It’s not every day a girl gets to wear her tiara.

Just ask Kristin Fuhrmann-Simmons, who bought herself a Swarovski crystal tiara as a reward after she finished her first half-marathon. It’s not exactly the kind of accessory you wear to the local Hannaford, but it is just the thing for a royal wedding – even if you’re not invited.

Fuhrmann-Simmons intends to wear her tiara Saturday, when she throws a viewing party for the wedding of Britain’s Prince Harry and his American bride Meghan Markle at her Kennebunkport home, which has been newly outfitted with a large screen and fancy projector. Fuhrmann-Simmons has planned a menu that includes a full English breakfast, along with lemon scones, English breakfast tea and small version of Harry and Meghan’s lemon-elderflower wedding cake. Her 11 guests, all women, will toast the happy couple with a Prosecco-elderflower cocktail. There’s a dress code: Everyone must wear either a tiara or a fascinator, one of those small headpieces that always turn up on royal noggins at special events.

Fuhrmann-Simmons, who owns a digital marketing company, actually met Prince Harry in Belize six years ago, and she’s long been a fan of the English royal family and the privileges of palace life.

“If I hear the clip-clop of hooves on cobblestone, I’m done for,” she said.

Royal weddings typically spawn early morning viewing parties (thanks to the time difference across the pond), and this one will be no exception. Americans have long gotten all swoony-headed over the British royal family, even though we kicked them out of our country nearly 250 years ago. This time, since the bride is an American, expect people to completely lose their minds.

If you’re planning your own viewing party, you’ll need sustenance to rise at 4 a.m. to catch the early network coverage of the event. And you’ll require something for you and your guests to dine on in anticipation of what will happen next: Will Markle quiver like her future sister-in-law Kate Middleton, who was so nervous during her own wedding that her hands visibly shook as her father walked her down the aisle? Will little Princess Charlotte steal the spotlight as she did on the day a few weeks ago that her mother, the Duchess of Cambridge, gave birth to her little brother?

Technically, since Markle is American, you could serve hamburgers and hot dogs and still be culturally correct. But where’s the fun in that? So we asked Mainers throwing royal wedding parties and British expats living in Maine for ideas about what English food you should be eating while watching royal correspondents babble on about Windsor castle, royal scandals and happily-ever-afters.

Sigler, with tea. fruit and cake. The menu at Fuhrmann-Simmons’ viewing party on Saturday also includes a full English breakfast. Staff photo by Gregory Rec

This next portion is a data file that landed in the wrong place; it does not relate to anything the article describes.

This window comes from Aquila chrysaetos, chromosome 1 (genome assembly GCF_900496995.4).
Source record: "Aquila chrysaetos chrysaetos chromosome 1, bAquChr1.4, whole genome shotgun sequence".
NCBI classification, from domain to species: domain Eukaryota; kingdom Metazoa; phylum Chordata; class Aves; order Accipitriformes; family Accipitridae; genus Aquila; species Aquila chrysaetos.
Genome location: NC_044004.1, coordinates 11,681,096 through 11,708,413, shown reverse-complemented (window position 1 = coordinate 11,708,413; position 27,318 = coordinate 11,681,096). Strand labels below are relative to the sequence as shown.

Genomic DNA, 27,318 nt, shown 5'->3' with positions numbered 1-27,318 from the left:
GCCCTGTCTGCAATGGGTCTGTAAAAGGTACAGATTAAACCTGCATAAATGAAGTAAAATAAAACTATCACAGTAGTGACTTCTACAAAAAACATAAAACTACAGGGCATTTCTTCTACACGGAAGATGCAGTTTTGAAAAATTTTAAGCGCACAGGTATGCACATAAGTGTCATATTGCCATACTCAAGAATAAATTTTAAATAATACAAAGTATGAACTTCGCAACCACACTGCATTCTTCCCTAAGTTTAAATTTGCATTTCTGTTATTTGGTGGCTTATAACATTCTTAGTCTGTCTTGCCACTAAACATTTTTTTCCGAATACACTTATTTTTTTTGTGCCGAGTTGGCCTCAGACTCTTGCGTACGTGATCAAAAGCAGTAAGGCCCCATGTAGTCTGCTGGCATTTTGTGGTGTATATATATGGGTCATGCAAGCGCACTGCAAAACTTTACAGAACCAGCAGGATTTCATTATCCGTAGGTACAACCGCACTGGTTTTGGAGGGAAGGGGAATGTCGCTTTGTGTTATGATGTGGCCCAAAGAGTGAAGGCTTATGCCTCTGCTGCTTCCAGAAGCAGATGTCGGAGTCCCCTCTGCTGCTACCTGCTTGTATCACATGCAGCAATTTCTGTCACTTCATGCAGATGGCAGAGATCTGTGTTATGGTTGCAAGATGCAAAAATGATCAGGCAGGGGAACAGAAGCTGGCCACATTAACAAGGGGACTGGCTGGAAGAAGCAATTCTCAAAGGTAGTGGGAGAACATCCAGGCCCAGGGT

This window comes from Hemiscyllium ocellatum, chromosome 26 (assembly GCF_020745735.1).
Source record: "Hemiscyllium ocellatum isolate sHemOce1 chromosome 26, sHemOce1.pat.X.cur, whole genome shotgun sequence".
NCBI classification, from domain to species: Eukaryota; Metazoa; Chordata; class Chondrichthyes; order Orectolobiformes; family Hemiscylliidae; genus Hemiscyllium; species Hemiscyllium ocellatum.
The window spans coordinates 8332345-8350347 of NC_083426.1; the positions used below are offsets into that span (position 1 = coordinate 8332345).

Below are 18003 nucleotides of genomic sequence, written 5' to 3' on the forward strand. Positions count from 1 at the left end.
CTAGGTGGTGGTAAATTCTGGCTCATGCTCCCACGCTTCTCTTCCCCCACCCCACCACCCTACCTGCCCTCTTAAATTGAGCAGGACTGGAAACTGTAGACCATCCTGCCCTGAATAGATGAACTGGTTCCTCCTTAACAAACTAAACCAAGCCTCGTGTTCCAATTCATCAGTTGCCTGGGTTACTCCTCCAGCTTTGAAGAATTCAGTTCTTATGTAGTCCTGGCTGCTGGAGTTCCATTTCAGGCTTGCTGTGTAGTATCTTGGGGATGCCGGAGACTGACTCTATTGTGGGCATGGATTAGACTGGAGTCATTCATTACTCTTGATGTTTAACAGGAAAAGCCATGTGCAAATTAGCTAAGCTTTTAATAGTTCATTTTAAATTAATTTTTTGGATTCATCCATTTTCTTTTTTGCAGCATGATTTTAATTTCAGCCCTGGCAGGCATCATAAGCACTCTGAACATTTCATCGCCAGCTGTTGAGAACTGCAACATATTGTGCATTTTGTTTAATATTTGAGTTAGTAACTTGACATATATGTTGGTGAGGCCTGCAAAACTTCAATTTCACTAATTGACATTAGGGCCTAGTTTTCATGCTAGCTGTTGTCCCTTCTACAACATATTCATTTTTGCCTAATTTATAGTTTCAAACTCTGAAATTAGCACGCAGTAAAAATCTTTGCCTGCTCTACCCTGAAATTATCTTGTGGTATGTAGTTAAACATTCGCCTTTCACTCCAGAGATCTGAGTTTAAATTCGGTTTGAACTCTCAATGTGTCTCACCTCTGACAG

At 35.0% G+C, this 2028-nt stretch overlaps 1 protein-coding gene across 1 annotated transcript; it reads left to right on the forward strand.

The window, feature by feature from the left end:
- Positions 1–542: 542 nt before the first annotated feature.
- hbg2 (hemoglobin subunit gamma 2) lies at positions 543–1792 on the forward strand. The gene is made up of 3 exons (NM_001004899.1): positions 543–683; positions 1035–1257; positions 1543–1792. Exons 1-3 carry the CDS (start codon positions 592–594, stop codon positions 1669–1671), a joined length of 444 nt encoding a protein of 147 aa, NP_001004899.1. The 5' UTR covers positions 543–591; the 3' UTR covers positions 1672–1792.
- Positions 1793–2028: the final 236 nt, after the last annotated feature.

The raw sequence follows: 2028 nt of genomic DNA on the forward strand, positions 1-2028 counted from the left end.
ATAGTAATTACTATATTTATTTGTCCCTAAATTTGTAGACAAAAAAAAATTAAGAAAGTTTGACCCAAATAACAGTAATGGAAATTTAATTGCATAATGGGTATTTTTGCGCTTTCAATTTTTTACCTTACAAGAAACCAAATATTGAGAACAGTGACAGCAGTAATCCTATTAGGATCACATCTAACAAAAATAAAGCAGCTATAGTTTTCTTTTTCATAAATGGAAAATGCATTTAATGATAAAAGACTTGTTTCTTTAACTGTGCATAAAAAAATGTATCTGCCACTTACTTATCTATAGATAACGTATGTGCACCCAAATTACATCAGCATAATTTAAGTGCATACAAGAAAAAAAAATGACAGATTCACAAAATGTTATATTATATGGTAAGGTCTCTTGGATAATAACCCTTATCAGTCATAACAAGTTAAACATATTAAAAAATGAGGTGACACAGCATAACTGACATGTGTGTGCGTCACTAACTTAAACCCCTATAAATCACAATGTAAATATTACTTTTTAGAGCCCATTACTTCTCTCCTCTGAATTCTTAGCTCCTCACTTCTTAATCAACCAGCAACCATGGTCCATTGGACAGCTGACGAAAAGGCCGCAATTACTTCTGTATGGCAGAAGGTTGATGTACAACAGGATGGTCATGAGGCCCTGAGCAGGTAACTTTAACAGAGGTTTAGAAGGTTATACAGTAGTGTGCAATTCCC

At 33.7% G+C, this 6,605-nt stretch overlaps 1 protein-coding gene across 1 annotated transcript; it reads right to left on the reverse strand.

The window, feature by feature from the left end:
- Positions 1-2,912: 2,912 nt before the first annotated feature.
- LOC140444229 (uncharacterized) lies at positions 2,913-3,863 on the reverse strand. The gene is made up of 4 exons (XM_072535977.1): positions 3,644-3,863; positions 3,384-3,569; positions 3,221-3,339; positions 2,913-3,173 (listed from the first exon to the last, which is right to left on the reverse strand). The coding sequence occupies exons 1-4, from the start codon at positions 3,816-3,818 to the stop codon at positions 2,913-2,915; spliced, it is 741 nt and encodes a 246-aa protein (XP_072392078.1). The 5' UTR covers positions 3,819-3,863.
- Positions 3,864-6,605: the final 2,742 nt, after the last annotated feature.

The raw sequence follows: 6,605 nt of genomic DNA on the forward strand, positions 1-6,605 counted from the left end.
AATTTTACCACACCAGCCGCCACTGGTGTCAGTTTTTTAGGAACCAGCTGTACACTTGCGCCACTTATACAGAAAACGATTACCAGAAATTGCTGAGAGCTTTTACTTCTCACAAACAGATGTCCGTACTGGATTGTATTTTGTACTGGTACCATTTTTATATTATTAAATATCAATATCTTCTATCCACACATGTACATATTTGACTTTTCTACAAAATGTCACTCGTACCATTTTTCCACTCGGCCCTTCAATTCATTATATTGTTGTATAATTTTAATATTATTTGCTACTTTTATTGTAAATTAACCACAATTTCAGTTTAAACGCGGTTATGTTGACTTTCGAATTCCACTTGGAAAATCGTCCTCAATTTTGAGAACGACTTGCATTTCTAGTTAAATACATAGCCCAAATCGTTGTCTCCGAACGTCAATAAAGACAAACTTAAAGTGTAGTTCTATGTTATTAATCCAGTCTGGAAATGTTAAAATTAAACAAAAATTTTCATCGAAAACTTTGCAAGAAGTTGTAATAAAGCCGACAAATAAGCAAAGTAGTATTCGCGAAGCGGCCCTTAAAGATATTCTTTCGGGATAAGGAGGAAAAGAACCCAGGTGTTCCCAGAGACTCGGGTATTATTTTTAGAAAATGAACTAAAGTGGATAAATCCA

FRY DO

The No. 1 recommendation, given the early hour, was a proper English breakfast – or, as Jon and Deborah Meek, brokers with Tru Brit Realty Group in Portland, called it, “a good old British fry-up.”

The Meeks settled in Maine in 2003. Jon Meek is from London and was a producer and journalist for the BBC before coming to America. Deborah Meek grew up on a horse farm in Northhamptonshire. Asked if they have plans to watch the royal wedding, Jon Meek cheekily replied, “So, there’s a wedding?”

The Meeks aren’t planning a party, but Deborah Meek says she’ll likely rise at the crack of dawn to make tea and watch on television, just as she did when Prince William married Kate Middleton. “Everybody loves a love story,” she said, “so I think most Brits will be keeping an eye on the wedding one way or another. I’m certainly not going to a viewing party, but will I get up to see it? Absolutely. You know, there are a handful of times in my lifetime when we will see a royal wedding, so it’s worth getting up to watch because it’s the most amazing spectacle you could ever see.”

Her husband will have a really long day if he watches the wedding with his wife, because the royal family scheduled the wedding on the same day as the FA Cup Final, “which is like a Super Bowl day in the UK,” Jon Meek said. He’s talking about football, or as we Yanks call it, soccer. The game starts at 5:15 p.m. UK time, just a few hours after the wedding.

Deborah Meek admits that the “good old British fry-up” isn’t exactly health food, but notes the English have been around for millennia, “and it hasn’t killed us yet.”

A full English breakfast begins with fried eggs, she said, “and they’re always sunny-side up. Until we came to America, we didn’t know you could have eggs any other way.”

Next add sausages. Fried mushrooms and half a fried tomato are also on the plate. (See a trend here?) Don’t forget the carbs. The meal includes both regular toast, made from either white or brown (whole wheat) bread, and fried bread. Slice a piece of bread diagonally, Deborah Meek explains, and fry it in the same pan as the eggs and sausage. “It sounds horrible because it absorbs all of the grease,” she said. “It’s not heart-healthy, but you will not need to eat another thing all day.”

Finally, include baked beans, but to be authentic they must not have a hint of sweetness. British baked beans are made without sugar.